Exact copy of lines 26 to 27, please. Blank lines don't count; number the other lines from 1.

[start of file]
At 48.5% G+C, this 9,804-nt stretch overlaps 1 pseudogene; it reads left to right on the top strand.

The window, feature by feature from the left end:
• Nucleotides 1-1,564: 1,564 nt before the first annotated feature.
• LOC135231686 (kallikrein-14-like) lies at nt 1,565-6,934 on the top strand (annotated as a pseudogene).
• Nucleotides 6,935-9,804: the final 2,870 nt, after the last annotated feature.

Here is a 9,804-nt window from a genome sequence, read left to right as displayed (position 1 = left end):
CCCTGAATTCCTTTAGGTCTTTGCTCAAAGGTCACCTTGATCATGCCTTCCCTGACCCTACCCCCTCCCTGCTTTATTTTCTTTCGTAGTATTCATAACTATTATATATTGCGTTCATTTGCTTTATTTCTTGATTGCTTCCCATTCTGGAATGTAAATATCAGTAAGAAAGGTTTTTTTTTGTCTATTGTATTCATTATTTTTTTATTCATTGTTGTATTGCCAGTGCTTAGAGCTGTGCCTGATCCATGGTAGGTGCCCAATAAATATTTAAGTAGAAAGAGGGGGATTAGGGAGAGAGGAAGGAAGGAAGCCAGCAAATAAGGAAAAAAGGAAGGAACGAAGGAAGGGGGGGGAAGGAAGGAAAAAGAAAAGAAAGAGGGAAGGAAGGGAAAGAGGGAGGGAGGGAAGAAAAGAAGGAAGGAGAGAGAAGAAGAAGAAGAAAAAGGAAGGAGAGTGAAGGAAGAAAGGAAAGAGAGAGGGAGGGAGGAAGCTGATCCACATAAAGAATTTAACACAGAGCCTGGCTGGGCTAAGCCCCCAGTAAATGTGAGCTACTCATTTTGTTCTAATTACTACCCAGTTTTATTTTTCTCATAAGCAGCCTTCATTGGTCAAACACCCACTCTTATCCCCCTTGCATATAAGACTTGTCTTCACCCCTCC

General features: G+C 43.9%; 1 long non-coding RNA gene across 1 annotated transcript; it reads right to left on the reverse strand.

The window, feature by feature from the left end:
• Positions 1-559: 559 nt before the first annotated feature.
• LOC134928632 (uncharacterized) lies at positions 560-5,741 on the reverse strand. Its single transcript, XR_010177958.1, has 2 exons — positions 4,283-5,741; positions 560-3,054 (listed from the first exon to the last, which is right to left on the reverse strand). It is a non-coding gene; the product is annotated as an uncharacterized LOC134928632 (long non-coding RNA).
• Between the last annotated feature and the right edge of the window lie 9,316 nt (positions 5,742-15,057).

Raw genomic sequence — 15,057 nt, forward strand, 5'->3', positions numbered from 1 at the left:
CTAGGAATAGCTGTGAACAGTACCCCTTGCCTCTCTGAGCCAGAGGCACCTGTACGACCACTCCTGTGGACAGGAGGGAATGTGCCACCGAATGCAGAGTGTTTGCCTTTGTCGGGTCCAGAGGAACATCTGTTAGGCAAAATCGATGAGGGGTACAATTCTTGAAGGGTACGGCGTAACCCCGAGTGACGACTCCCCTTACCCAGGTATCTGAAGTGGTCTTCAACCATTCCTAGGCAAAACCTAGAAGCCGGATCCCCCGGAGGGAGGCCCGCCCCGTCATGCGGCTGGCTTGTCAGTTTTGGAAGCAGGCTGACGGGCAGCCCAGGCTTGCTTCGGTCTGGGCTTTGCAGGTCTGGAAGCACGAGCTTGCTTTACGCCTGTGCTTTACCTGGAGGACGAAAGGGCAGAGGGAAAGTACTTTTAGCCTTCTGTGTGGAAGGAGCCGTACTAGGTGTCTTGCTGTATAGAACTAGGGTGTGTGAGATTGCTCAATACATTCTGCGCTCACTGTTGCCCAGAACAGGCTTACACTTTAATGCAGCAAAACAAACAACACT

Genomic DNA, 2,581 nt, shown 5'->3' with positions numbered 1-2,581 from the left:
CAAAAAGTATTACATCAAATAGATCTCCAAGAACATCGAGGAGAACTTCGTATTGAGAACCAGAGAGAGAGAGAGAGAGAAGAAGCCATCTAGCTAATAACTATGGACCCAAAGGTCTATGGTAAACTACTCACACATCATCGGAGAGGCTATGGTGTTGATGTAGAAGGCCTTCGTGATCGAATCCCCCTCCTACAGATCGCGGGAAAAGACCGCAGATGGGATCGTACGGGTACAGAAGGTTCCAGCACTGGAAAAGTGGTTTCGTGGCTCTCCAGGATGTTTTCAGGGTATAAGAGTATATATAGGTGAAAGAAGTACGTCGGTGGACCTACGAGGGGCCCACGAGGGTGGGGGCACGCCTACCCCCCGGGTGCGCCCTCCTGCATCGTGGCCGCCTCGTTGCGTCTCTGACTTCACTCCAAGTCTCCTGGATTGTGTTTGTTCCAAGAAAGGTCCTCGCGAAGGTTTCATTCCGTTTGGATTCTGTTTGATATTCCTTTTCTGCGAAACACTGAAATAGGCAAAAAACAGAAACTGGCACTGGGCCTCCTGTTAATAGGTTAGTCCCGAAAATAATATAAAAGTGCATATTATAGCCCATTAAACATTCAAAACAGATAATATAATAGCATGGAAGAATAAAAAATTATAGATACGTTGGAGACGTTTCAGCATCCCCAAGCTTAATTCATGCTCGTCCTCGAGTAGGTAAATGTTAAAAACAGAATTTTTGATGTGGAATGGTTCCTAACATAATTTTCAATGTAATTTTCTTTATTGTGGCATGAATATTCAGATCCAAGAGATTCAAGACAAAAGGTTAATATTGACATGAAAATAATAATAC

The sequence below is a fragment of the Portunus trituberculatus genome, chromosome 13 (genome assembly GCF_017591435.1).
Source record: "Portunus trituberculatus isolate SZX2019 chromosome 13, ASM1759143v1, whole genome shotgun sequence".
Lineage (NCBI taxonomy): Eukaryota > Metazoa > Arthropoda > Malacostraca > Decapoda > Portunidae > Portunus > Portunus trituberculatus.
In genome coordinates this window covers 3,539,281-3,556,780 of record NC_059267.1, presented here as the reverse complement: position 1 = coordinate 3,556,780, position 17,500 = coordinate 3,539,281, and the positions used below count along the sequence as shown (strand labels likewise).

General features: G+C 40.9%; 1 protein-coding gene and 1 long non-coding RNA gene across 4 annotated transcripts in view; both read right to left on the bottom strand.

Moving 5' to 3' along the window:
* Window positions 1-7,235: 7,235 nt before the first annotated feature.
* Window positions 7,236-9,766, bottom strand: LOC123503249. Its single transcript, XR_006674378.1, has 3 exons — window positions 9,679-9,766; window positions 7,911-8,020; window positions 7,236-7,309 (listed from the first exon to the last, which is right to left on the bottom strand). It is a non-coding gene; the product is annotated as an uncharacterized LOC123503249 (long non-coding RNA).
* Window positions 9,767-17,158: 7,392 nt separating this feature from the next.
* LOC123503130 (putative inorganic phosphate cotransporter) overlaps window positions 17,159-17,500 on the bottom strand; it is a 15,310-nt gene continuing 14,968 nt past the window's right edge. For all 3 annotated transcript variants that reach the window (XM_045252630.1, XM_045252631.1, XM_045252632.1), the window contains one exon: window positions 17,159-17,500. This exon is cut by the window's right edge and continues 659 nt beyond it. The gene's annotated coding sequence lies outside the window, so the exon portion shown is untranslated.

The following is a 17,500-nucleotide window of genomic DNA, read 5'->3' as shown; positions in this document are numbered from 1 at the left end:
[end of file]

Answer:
* LOC123503130 (putative inorganic phosphate cotransporter) overlaps window positions 17,159-17,500 on the bottom strand; it is a 15,310-nt gene continuing 14,968 nt past the window's right edge. For all 3 annotated transcript variants that reach the window (XM_045252630.1, XM_045252631.1, XM_045252632.1), the window contains one exon: window positions 17,159-17,500. This exon is cut by the window's right edge and continues 659 nt beyond it. The gene's annotated coding sequence lies outside the window, so the exon portion shown is untranslated.

The following is a 17,500-nucleotide window of genomic DNA, read 5'->3' as shown; positions in this document are numbered from 1 at the left end: